The relevance here is that Trajan Decius was Emperor from 249 to 251, and died in battle with an army of Goths invading Rome's Balkan provinces in the last year. This was the first time that a Roman emperor died in a losing battle with a 'barbarian' enemy. It's hard to emphasise just what a cataclysmic event this was. Back in the day chief executives fought battles, they rarely lost, and even more rarely died. Skillful handlers knew how to choose battles, and when to bundle the boss off the field.

On the other hand, what do you do with a chief executive you can't handle? You might notice a big caveat to my generalisation, above. In old English and more recent Moghul civil wars, the losing king pretty much always died. I'm going to suggest that that is because there was a different political dynamic at work in which death-in-battle was part of the succession process, and those handlers stood ready at hand to facilitate the unfolding of political life.
Game of Thrones hasn't yet given us a scene of summary murder on the battlefield, probably because it's anticlimactic, and wild dogs devouring infants has a higher Q rating. 

Exactly that has been inferred about Decius' death.

Thanks to the recent publication of additional restored fragments of a history of the period, we are now positioned for another dive into the moment. A couple of additional pages of the history of an entire empire over a generation are transformative!

It's a little eye-raising that it's still hard to establish who was emperor when in the middle of the Third Century, when we also know the ownership and use of long lists of farms in the districts of the Mendesian theme of the Province of Egypt at the turn of the Fourth Century, about fifty years later. It is true that this has a great deal to do with accidents of survival; but here's the thing. Historians use what they have, not what they wish they had, or what they make up. In a ground-breaking recent study, Katherine Blouin has used papyrus documents from a fiscal archive in that theme to reconstruct a significant juncture of rebellion and social collapse in the northeastern corner of the "triangular landscape" of the Nile delta in a way that might shed some light on the crisis of 250.

Saturday, June 3, 2017

Postblogging Technology, April 1947, II: Pluperfect Hell


R_.C.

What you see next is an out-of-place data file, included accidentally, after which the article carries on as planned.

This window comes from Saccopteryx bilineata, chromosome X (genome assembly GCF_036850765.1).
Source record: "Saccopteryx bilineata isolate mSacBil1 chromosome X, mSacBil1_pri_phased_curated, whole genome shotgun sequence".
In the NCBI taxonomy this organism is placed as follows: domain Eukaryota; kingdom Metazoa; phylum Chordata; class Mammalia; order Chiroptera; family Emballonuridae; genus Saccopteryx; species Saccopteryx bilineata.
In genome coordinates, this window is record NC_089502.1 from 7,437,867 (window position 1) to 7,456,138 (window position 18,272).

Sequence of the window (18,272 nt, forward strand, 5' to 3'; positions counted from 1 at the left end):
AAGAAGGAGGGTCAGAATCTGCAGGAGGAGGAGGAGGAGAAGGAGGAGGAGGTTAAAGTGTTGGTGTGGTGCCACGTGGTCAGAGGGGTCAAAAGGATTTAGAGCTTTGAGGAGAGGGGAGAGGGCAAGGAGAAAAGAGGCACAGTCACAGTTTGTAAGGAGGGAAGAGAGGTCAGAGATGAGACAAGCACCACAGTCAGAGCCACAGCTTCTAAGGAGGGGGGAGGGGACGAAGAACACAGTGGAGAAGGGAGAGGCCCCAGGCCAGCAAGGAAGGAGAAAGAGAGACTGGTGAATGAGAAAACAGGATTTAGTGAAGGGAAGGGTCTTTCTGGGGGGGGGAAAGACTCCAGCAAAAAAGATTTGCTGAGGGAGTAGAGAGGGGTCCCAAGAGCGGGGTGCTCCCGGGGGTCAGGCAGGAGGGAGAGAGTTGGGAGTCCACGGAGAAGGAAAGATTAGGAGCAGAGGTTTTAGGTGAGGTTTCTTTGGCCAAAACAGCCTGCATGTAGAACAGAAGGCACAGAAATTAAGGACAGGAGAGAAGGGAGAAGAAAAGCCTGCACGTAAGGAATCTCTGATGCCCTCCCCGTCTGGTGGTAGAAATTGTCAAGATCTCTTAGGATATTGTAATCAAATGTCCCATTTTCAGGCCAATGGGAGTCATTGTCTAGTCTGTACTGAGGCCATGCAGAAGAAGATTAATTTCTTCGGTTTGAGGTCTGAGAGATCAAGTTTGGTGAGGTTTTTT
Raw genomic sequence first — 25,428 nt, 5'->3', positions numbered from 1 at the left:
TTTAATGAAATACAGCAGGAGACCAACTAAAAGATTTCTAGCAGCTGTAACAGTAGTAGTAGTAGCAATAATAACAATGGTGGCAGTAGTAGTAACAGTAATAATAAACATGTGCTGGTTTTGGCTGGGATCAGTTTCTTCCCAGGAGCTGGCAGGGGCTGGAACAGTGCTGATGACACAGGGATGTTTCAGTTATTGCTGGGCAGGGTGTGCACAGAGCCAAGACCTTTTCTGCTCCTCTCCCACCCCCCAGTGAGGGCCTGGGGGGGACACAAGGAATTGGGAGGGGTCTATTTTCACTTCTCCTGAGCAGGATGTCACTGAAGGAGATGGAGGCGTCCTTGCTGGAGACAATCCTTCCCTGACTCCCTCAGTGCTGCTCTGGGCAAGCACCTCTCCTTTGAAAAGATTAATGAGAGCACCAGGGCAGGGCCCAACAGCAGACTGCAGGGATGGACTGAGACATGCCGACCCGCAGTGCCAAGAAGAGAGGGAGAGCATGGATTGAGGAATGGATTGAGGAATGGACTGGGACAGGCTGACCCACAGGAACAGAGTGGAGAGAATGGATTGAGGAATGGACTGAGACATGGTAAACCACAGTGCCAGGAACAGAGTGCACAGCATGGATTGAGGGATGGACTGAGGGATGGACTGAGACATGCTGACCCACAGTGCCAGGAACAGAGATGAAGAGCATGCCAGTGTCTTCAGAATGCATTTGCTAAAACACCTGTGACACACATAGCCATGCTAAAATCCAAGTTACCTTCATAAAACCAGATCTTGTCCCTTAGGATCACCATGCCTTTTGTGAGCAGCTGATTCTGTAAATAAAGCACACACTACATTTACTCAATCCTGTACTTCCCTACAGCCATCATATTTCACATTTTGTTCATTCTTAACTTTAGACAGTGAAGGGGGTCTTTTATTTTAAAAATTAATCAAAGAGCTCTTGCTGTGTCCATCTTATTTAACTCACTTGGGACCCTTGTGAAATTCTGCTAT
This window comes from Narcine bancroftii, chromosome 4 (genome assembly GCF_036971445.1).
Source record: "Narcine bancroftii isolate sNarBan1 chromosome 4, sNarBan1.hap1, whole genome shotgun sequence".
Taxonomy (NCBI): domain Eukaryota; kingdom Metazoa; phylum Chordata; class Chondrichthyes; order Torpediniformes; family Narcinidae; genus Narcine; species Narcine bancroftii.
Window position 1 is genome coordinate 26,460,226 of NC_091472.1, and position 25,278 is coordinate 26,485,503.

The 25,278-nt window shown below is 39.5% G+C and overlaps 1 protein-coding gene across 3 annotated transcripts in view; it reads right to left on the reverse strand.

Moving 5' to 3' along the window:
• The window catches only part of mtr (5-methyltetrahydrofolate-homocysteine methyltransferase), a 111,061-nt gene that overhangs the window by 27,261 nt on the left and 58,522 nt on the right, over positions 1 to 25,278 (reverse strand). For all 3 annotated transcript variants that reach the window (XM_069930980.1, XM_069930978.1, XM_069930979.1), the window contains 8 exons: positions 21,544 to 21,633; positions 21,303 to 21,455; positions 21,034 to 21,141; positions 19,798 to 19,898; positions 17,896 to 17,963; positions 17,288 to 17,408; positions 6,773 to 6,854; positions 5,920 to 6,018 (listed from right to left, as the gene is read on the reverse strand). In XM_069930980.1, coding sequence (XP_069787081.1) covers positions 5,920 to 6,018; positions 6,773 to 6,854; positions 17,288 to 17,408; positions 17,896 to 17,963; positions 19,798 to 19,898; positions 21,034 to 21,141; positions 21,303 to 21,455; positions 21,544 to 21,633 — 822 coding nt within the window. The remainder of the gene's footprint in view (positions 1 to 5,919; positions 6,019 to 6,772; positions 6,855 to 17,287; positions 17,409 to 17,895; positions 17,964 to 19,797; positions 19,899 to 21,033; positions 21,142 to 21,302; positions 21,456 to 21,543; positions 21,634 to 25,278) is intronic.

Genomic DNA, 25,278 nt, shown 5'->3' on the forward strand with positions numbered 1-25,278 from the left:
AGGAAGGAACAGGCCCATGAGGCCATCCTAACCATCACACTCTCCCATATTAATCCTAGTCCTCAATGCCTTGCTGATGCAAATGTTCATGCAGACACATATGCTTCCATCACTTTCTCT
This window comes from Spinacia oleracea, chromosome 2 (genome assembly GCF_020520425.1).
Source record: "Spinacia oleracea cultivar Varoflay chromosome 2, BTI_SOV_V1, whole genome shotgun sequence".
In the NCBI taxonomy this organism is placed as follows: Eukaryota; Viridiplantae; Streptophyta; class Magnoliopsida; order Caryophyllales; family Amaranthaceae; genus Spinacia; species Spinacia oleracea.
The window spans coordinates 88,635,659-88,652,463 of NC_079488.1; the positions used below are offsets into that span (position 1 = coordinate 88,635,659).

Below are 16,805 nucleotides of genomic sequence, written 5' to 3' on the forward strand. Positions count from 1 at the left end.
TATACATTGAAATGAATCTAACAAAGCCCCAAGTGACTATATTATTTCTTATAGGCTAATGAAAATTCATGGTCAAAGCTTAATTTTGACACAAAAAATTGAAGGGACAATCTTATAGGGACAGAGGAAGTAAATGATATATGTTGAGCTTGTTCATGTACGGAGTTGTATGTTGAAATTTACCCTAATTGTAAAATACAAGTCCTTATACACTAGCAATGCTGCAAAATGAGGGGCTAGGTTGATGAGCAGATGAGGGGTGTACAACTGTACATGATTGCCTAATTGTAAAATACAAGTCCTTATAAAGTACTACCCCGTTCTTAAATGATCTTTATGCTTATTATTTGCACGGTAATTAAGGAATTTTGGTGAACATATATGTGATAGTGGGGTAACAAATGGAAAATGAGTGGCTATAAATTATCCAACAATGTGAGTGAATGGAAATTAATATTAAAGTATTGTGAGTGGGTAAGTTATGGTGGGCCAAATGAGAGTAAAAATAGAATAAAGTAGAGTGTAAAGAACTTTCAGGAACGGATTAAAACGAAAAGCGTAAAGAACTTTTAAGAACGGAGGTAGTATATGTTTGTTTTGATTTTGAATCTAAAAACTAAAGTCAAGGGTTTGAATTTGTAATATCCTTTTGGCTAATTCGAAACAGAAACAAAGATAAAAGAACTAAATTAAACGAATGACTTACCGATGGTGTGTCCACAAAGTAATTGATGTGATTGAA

Oriental Club,
London,
England

Dear Father:

I hope that I find you well. You find me perfectly, perfectly well, because I am wrapped up in a cocoon like the tiniest caterpillar, about to burst . . . Well, men never want to hear about that, and I do not think that you are the one to start. I would share all the news of the extended family with you, but there is a telephone strike on. (Imagine me making my fiercest face.) James somehow avoided being involved in a Gangland shooting in Los Angeles, as it turns out that Uncle Henry's mysterious benefactor at the dam is the same man he fingered for extortion, and the bad blood between them has resumed. He has even become so reckless as to have a Hearst man beaten up for Uncle's friend's colleague. Wong Lee is flying east to seek permission, after which this thing will be resolved once and for all. 

You should see the doll that James brought back from Los Angeles --Not really a doll at all, or, rather, more of a three-dimensional paper doll than anything else. Of course, the attraction is obvious, since once you sell the doll, you can go on selling little doll outfits indefinitely! Very intriguing. . . 


"GRACE."


Already released, even if it won't hit the top of the charts until August

A wish for long life in peach blossom time.

[NSFW Warning: I've included a picture of the Grace Moore crash scene, complete with burned bodies, that I took from Life today, because I think that it's an interesting historical fact that it could be printed, and because it gives a little perspective to the "drop off in air passengers." It's about two thirds of the way down and small, if you want to scroll past it.]